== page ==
Mark Morris Dance Company
Cal Performances, Zellerbach Auditorium at UC Berkeley, 9/30/06
I am, rather uncharacteristically, speechless.
Not that that’s going to stop me.
I guess I should start by saying that it’s magnificent. Much of what I’m about to say is going to make it sound ditzy and dumb, so I should make it clear from the outset that it’s neither. It’s extremely goofy; it’s utterly shameless; it will do absolutely anything to get attention or admiration or cheap laughs. But it’s not ditzy, and it’s not dumb. It’s one of the most splendid performances of any kind I’ve seen all year.
It’s a modern dance performance set to Purcell’s opera “King Arthur” — in which King Arthur never makes an appeareance. (His hat is often on stage, though.)
It’s a modern dance performance set to Purcell’s opera “King Arthur” — in which all the parts with story and narrative have been expunged, leaving behind a series of songs on the topics of (a) how we should all have lots of sex while we’re young, because life is short and soon it’ll be too late, and (b) how fabulously terrific England is.
It’s a modern dance performance set to Purcell’s opera “King Arthur” — featuring cheap tinsel curtains, sequined top hats, gym shoes with flashing red lights, and rhythmic-gymnastic ribbon routines. Among other things. Among many, many other things.
It’s a modern dance performance set to Purcell’s opera “King Arthur” — in which a magical spirit is costumed in a blue cardigan, costume-shop butterfly wings, and a set of silver sparkly dealy-boppers.
It’s a modern dance performance set to Purcell’s opera “King Arthur” — in which women and men partner indiscriminately, and you often aren’t sure which is which anyway.
It’s a modern dance performance set to Purcell’s opera “King Arthur” — in which the naked river spirits dress in an astonishing variety of silly underwear, from pantaloons to boxer shorts.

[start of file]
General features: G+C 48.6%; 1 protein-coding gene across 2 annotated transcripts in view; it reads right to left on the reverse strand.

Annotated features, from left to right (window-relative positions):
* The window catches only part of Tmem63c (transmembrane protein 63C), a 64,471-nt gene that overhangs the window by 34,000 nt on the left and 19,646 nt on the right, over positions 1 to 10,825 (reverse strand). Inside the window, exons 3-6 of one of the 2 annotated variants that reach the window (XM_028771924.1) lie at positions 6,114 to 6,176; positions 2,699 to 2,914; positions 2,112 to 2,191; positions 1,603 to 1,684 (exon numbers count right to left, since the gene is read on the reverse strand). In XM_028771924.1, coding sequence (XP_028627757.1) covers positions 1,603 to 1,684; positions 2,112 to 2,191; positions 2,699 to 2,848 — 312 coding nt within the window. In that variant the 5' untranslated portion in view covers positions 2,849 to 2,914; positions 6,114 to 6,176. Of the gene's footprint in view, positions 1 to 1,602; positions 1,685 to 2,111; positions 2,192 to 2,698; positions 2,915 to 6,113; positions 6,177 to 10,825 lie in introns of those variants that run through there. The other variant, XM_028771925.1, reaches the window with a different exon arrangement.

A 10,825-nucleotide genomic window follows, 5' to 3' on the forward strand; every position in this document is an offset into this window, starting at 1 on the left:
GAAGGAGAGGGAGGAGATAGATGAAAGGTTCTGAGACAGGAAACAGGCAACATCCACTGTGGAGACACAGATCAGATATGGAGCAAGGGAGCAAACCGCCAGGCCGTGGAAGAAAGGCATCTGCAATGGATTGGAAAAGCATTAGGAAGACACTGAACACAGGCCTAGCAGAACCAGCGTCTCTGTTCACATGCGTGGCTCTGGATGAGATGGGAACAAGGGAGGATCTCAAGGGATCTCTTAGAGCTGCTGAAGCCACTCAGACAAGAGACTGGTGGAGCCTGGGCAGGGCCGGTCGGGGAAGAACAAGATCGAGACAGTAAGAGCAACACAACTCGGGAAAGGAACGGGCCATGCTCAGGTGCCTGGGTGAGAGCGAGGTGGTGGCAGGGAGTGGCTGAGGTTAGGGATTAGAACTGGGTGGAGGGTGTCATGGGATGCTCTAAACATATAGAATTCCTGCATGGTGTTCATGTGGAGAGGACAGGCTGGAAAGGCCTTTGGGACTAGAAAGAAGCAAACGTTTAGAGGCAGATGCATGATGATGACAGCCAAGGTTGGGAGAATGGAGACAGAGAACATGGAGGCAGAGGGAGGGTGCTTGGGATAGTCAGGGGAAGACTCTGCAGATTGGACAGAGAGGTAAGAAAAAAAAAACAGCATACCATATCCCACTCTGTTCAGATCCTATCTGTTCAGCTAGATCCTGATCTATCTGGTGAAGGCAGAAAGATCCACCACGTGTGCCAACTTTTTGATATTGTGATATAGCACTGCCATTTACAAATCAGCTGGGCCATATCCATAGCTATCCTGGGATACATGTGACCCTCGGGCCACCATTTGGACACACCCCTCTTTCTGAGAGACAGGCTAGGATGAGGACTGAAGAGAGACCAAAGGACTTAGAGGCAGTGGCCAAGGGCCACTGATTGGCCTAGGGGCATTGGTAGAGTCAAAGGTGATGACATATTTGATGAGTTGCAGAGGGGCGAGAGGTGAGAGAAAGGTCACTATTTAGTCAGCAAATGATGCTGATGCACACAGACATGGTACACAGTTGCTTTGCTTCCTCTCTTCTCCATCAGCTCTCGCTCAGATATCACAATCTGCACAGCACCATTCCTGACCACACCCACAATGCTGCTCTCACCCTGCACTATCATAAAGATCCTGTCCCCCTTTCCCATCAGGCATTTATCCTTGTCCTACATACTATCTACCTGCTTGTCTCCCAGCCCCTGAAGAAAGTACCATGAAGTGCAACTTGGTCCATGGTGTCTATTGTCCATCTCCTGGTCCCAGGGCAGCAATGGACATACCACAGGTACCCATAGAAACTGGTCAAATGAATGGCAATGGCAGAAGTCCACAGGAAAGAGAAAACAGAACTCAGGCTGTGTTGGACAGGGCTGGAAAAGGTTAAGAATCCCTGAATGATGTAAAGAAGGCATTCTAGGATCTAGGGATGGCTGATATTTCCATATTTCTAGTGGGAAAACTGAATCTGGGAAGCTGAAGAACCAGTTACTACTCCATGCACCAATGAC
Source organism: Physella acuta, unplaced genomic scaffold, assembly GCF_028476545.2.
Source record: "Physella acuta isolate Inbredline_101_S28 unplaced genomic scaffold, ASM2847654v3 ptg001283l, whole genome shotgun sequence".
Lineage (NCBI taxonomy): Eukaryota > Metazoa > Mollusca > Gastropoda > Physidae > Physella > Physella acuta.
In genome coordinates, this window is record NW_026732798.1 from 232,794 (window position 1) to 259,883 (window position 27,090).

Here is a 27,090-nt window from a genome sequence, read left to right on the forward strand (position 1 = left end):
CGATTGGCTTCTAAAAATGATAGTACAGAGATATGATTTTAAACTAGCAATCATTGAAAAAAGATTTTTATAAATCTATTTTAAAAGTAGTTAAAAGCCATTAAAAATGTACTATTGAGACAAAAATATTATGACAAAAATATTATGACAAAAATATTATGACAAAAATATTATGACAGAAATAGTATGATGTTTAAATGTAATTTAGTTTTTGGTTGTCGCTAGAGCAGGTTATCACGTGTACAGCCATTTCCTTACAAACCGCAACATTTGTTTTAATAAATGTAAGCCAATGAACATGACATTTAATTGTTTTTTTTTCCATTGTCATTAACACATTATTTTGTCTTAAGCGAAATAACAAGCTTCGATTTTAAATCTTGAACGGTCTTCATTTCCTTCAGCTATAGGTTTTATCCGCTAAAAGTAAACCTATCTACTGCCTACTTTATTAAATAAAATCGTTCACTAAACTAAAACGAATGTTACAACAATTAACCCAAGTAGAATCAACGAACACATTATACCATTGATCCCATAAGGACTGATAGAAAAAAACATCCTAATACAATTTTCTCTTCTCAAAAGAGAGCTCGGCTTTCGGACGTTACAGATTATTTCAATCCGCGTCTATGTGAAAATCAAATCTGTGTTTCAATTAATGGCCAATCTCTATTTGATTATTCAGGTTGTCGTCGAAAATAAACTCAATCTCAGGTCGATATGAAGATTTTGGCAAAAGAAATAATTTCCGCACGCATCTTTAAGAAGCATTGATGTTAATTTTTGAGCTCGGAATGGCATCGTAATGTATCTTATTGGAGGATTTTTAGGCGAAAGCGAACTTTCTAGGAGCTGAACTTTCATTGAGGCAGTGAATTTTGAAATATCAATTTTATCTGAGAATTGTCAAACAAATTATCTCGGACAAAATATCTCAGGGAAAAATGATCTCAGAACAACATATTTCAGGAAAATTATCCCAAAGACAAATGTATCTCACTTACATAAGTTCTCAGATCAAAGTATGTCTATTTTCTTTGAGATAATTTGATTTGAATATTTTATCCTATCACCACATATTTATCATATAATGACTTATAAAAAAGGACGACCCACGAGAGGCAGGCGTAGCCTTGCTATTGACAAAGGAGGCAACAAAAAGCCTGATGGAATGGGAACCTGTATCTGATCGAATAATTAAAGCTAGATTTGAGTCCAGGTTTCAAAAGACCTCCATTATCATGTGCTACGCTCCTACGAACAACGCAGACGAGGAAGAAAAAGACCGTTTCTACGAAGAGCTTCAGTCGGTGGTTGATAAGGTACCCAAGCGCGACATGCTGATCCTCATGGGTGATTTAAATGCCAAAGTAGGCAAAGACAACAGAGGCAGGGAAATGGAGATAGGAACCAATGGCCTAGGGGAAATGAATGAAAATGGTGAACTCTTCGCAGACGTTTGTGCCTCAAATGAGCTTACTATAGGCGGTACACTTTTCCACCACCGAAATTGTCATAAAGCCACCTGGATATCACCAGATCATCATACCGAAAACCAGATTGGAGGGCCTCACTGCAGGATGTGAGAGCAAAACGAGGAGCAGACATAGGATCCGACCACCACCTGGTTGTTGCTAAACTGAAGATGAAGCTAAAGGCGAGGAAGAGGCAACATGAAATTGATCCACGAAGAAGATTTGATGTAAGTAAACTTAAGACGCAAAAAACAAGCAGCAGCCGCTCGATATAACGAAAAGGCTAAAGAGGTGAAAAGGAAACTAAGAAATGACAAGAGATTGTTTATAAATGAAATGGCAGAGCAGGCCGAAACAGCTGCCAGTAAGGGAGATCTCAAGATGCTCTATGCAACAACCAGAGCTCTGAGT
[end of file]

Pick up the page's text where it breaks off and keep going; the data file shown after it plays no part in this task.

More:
It’s a modern dance performance set to Purcell’s opera “King Arthur” — in which the sets have no ornamentation or facade of any kind. Moving platforms are black with big yellow X’s; moving staircases are bare metal; trees are blatantly artificial and set in big wooden blocks; and the snow in the winter scene is generated by a perforated roll-up shade filled with fake snow, being operated center stage by one of the dancers.
It’s a modern dance performance set to Purcell’s opera “King Arthur” — in which, in defiance of absolutely every rule about setting dance to vocal music, the song lyrics are broadly and literally mimed by the dance movements. Not just once or twice, but over and over again.
Now, if this were being done by college dance majors or a local avante-garde theater company, it would be pretentious and laughable. But this is the Mark Morris Dance Company, and they completely get away with it. They get away with it because they know their shit. They get away with it because they dance with genius and discipline. Every movement, even the goofiest — especially the goofiest — is flawless, fluid and controlled, powerful and graceful. They did a schottische — a fun but lumbering dance that always makes me feel like I’m wearing ten-pound boots — and made it look weightless and lithe… while still, somehow, preserving the dance’s essential dorkiness. They did a Maypole dance that made Ingrid afraid to ever get near a Maypole again for fear of being unworthy (while, at the same time, she was busily stealing ideas).
And every moment of it is just flat-out beautiful. Sometimes it’s simply and straightforwardly beautiful — the sumptuous and romantic partner/mirror duet between the two women springs to my always libidinous mind. And some of it is dazzlingly beautiful while at the same time being goofy and ridiculous — most notably the ensemble piece that frantically weaves and dashes through a constantly moving set of free-standing mirrored doors, looking for all the world like twenty cheesy stage magicians in a fun house mirror maze, all competing for attention.
In the end, I think that’s what capped it for me. Mark Morris and his dancers have every shred of the discipline and devotion required by high art — with absolutely none of its stuffiness and self-importance, and none of its sense that That Simply Isn’t Done, Dear. Morris clearly believes that high art and low entertainment not only aren’t contradictory, but are actually complimentary, even symbiotic. And so the gasps of epiphany and the cheap laughs don’t alternate or compete — they come together, a simultaneous orgasm of aesthetic delight.
It fuckin’ rocks, dude.
King Arthur continues at Zellerbach until Oct. 7.